‘Thor: Ragnarok’ Spoiler-Free Review

If the satanic Illuminati is real and runs Hollywood, the studio executives at Marvel had to have sold their soul. It’s rare to have such consistency in a film series, like this. One of the best aspects is that the film actually stands on it’s own, rather than getting bit by the “tie it to the bigger universe” bug. Thor: Ragnarok is a breath of fresh air, considering Thor has been struggling to find his footing on his own. Tonally, it is a huge leap from the rest of the solo outings for the God of Thunder, which is good and bad in some ways.

Off the bat, this film has a flashy start with silly moments, and big action scene, and the subtlest exposition which kicks off the entire plot. Everything we need to know about how the film will play out is set up perfectly in the first 5 minutes of the movie. Honestly, no Marvel movie has had an opening that prepares you for the next 2 hours since the first Iron Man. The film is the opposite of a funnel, in that it seems the more that was crammed in, the better it flowed. One thing worth noting, this may have featured the most Nordic/Thor lore of the series, which is a nice touch, because the world of Asgard is rich and has a lot of fun tools to play around with. Do other Marvel characters show up? Yes; one shows up. That scene, by the way, is not only organically woven in, but is easily the highlight of the film.

Image via Fandango Image via Fandango

So Thor, who, up until this point, has been the arrogant warrior with little attachment to materials and planes outside of battle, with a small amount of emotional connection, is now a full on buffoon. Thor is a mix between Hemsworth’s character from Ghostbusters (2016) and Deadpool. He does dumb slapstick, awkward speeches, he makes references to things which he has no knowledge of, but feels more complete. This is good because it gives Thor a little more depth and bad because it strays away from who Thor was, originally, as a character.  Thor is at his best, on screen, as the fish out of water character. While he did silly things in his previous appearances, he was never this silly. He is more like Clark Griswald than the Conan-esque character he was in the books. There is a bit of a conflict here for multiple reasons. The showing that I saw had many women in the audience, and I don’t blame them, but Thor did lose some of his masculinity, and it cannot be denied that that is appealing to part of the female audience. He is no longer the God of Lightning who shows up, kicks ass, and calls down the lightning, which can alienate the hardcore audience. Part of me is upset that Thor was changed, but at the same time, it may be a necessary change. It comes off as a change to satisfy a wider audience, but I don’t think that is always a bad thing.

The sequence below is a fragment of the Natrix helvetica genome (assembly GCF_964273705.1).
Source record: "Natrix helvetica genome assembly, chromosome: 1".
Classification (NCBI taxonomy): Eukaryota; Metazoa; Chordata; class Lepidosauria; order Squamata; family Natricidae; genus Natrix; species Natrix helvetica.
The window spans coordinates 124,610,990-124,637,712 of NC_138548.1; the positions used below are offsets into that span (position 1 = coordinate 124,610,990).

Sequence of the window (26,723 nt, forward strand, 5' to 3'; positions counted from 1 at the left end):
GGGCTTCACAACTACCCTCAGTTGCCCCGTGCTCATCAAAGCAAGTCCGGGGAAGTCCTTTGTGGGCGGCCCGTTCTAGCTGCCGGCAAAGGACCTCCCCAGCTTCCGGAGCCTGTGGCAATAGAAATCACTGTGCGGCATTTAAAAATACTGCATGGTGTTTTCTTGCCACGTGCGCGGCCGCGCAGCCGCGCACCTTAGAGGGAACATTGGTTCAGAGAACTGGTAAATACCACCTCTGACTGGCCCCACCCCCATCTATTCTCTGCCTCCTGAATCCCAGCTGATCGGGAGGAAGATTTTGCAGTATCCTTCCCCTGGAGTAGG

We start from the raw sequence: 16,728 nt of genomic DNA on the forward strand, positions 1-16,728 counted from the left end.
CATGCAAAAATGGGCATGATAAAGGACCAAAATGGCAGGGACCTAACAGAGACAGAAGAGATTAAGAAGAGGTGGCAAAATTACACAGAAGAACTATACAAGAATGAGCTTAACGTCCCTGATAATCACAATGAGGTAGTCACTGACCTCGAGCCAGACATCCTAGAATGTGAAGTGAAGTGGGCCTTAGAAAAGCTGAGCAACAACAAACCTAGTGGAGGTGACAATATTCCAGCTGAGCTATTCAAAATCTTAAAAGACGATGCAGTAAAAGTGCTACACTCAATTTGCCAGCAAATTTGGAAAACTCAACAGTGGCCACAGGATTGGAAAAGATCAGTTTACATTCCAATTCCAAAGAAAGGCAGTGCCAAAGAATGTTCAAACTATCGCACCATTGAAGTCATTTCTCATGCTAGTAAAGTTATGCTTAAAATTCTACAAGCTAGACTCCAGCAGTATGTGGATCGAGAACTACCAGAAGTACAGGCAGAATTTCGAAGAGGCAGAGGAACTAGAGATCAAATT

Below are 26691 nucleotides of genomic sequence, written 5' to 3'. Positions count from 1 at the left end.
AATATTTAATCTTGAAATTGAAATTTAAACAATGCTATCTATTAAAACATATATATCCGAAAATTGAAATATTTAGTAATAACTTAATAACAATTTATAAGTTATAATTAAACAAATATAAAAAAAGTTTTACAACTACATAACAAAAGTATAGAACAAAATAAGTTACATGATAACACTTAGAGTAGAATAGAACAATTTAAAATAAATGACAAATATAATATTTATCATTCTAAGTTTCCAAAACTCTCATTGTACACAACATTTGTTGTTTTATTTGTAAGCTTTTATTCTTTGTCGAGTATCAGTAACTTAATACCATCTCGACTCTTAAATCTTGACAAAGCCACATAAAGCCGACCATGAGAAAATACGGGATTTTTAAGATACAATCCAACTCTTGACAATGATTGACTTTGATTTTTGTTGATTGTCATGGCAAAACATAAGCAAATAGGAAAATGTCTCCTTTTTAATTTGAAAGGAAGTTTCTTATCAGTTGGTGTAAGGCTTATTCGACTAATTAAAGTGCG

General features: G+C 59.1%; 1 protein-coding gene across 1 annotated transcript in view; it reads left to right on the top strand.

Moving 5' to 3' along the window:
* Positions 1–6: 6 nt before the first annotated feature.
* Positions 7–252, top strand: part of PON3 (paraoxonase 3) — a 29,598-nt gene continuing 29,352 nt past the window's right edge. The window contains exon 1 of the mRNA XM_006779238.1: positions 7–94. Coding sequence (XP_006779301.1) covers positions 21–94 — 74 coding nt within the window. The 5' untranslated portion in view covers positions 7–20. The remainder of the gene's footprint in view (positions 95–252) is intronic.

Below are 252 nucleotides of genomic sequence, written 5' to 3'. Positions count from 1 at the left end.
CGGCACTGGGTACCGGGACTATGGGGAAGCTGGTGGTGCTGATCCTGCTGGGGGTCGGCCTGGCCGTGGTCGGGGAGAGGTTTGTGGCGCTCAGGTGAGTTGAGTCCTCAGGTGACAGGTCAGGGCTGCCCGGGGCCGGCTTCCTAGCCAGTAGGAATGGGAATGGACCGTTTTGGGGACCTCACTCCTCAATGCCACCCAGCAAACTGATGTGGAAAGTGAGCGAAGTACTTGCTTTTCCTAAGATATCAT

I am trying to tiptoe around the plot, so the experience is preserved as well as it can be, but everyone is on point. It being Marvel, you may wonder about the villain. Since Civil War, Marvel has been doing pretty well with their villains. Granted, Dr. Strange had a “villain of the week”, even though the resolution was very clever, and I’d say we have another strong addition. Watch the movie to see the fate of the Hela, played by, a never better looking, Cate Blanchett, but she has a goal, backstory, emotional investment, a scene stealing performance and serves as a good means for Thor’s arc to come full circle. Moving on from that elephant in the room, everybody in this movie is hilarious, except Valkyrie, played by Tessa Thompson, who I thought had a stand out poor performance. This is a comedy disguised as an action film. While Guardians has a lot of funny moments, it’s a space opera with strong emotional moments and themes of loneliness and family, while this is a screwball comedy with visual gags galore, slapstick and pratfall like you wouldn’t expect.

Even though not all the Marvel films are of the same series, they all lead down the same road in an overarching story, for the most part, with the exceptions being the strongest films in the cannon (Guardians 1 & 2, Winter Soldier, Spider-Man). Thor: Ragnarok is a strong entry that is getting us closer and closer to that showdown we were teased with back in 2012, but it’s because Marvel is honing their craft. Instead of repeating the same mistakes, Marvel is trying new things to keep the films fresh, even though most of their origin tales are the same story. This film does have some character problems, but only with adaptation, which can alienate the fans of the source material. But for fans of the MCU, and a wide audience, it is a consistently entertaining film that is well written, incredibly funny, over the top violent, but in a silly fantasy way, and makes you happy to be along for the ride.

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